I’ve written elsewhere that creationism (a branch office of American anti-intellectualism) is incompatible with modern technology, and that conservatives are hypocritical or (more likely) oblivious to the contradiction. Nobody wants to go to a neurosurgeon who is the product of home schools and Patrick Henry College. Burke writes that’s a de facto exemption that we grant, but one that might not always hold up under duress.


McCain has an ad out now that attacks Obama for supporting sex education for kindergarteners. Turns out the ad is a lie – so McCain will be taking off the air very soon, right?

Here, Slate’s The Big Sort blog comments on the McCain ad, and refers to a sex ed controversy in Charleston, WV (Kanawha County) in 1974. I vaguely remember this controversy; my family had moved away from Charleston just a few years before this, and the part about somebody shooting at a school bus rings familiar.

Somebody did a graduate thesis in which he interviewed pro- and anti-sex-ed Kanawha County residents. Their stand on this issue was a powerful sorting variable: it predicted people’s occupation, what kind of church they went to, what part of the county they lived in. A telling factoid about the interface of cultural versus economic classism: UMW miners went on strike, crippling the coal industry in the state, to protest their children receiving sex ed in school.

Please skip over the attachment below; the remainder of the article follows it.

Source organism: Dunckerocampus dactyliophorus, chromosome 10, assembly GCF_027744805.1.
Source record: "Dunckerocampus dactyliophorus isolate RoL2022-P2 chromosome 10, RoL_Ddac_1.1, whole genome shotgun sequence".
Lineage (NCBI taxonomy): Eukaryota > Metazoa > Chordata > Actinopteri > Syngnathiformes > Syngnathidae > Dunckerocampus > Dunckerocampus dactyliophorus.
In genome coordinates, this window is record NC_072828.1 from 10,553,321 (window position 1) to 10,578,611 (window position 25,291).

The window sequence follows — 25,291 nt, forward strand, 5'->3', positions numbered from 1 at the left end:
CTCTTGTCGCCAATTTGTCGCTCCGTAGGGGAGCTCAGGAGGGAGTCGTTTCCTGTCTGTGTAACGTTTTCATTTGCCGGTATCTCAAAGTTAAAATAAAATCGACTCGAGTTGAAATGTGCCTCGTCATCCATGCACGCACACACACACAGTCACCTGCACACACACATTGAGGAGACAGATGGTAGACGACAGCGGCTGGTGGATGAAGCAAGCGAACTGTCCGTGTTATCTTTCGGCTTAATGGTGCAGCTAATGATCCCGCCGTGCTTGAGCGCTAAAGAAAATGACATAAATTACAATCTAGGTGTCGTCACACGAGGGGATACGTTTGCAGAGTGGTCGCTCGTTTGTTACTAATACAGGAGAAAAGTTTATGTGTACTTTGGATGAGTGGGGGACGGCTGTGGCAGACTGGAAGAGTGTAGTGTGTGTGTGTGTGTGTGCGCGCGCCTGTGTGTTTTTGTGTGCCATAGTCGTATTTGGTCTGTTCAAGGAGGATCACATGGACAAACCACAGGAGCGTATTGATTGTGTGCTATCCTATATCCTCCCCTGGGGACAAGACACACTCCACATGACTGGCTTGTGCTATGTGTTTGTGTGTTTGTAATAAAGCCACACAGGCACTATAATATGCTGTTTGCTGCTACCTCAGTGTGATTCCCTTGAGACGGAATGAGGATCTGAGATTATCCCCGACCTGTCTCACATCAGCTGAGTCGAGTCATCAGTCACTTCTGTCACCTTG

George Saunders in the New Yorker has what ought to be the final word on Sarah Palin.

Wednesday, September 10, 2008

Tippecanoe and Palin Too

William Henry Harrison was the Whig candidate for President in 1840. Harrison's fame was as a hero of the Indian wars: he commanded the victorious U.S. forces at the Battle of Tippecanoe. John Tyler was his running mate: a cynical choice, recruited from the Democratic Party to the Whigs expressly so he could be placed on this fusion ticket. The campaign is remembered for the slogan "Tippecanoe and Tyler too!" Harrison was the oldest man ever to run as a major party nominee for President prior to Ronald Reagan; now, of course, John McCain holds that distinction. Harrison was a wealthy landowner, but his campaign portrayed him as a humble frontiersman.

Tippecanoe won, and upholding his rugged frontier image, he gave his inaugural address without his topcoat on a frigid winter day. He caught a chill which developed into pneumonia, and he died just a few weeks into his tenure. Tyler ascended to the Presidency, in this then-unprecedented circumstance in our history. The legitimacy of Tyler's administration was questioned, and not surprisingly he turned out to be a weak President who failed to pass any of Harrison's agenda and whose tenure helped bring on the demise of the Whig Party.